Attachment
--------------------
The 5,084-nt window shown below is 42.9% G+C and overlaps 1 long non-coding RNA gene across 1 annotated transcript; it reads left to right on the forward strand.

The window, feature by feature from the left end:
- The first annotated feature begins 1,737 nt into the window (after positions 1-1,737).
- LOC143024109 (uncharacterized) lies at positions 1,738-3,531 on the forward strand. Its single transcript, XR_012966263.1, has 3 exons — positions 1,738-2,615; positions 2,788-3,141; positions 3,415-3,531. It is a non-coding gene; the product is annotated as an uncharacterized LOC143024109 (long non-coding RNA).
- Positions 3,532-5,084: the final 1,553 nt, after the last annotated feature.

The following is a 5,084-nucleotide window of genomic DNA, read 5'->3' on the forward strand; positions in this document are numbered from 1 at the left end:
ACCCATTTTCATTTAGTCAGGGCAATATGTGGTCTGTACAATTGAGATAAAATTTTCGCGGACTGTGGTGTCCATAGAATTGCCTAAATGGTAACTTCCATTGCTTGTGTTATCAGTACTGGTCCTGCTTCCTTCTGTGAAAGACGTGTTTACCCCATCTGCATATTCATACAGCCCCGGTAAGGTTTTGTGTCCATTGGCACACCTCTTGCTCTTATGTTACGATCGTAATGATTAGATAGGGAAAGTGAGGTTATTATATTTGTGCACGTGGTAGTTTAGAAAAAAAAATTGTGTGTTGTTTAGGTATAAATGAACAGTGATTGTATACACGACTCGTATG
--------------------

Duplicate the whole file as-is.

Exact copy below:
The 5,084-nt window shown below is 42.9% G+C and overlaps 1 long non-coding RNA gene across 1 annotated transcript; it reads left to right on the forward strand.

The window, feature by feature from the left end:
- The first annotated feature begins 1,737 nt into the window (after positions 1-1,737).
- LOC143024109 (uncharacterized) lies at positions 1,738-3,531 on the forward strand. Its single transcript, XR_012966263.1, has 3 exons — positions 1,738-2,615; positions 2,788-3,141; positions 3,415-3,531. It is a non-coding gene; the product is annotated as an uncharacterized LOC143024109 (long non-coding RNA).
- Positions 3,532-5,084: the final 1,553 nt, after the last annotated feature.

The following is a 5,084-nucleotide window of genomic DNA, read 5'->3' on the forward strand; positions in this document are numbered from 1 at the left end:
ACCCATTTTCATTTAGTCAGGGCAATATGTGGTCTGTACAATTGAGATAAAATTTTCGCGGACTGTGGTGTCCATAGAATTGCCTAAATGGTAACTTCCATTGCTTGTGTTATCAGTACTGGTCCTGCTTCCTTCTGTGAAAGACGTGTTTACCCCATCTGCATATTCATACAGCCCCGGTAAGGTTTTGTGTCCATTGGCACACCTCTTGCTCTTATGTTACGATCGTAATGATTAGATAGGGAAAGTGAGGTTATTATATTTGTGCACGTGGTAGTTTAGAAAAAAAAATTGTGTGTTGTTTAGGTATAAATGAACAGTGATTGTATACACGACTCGTATG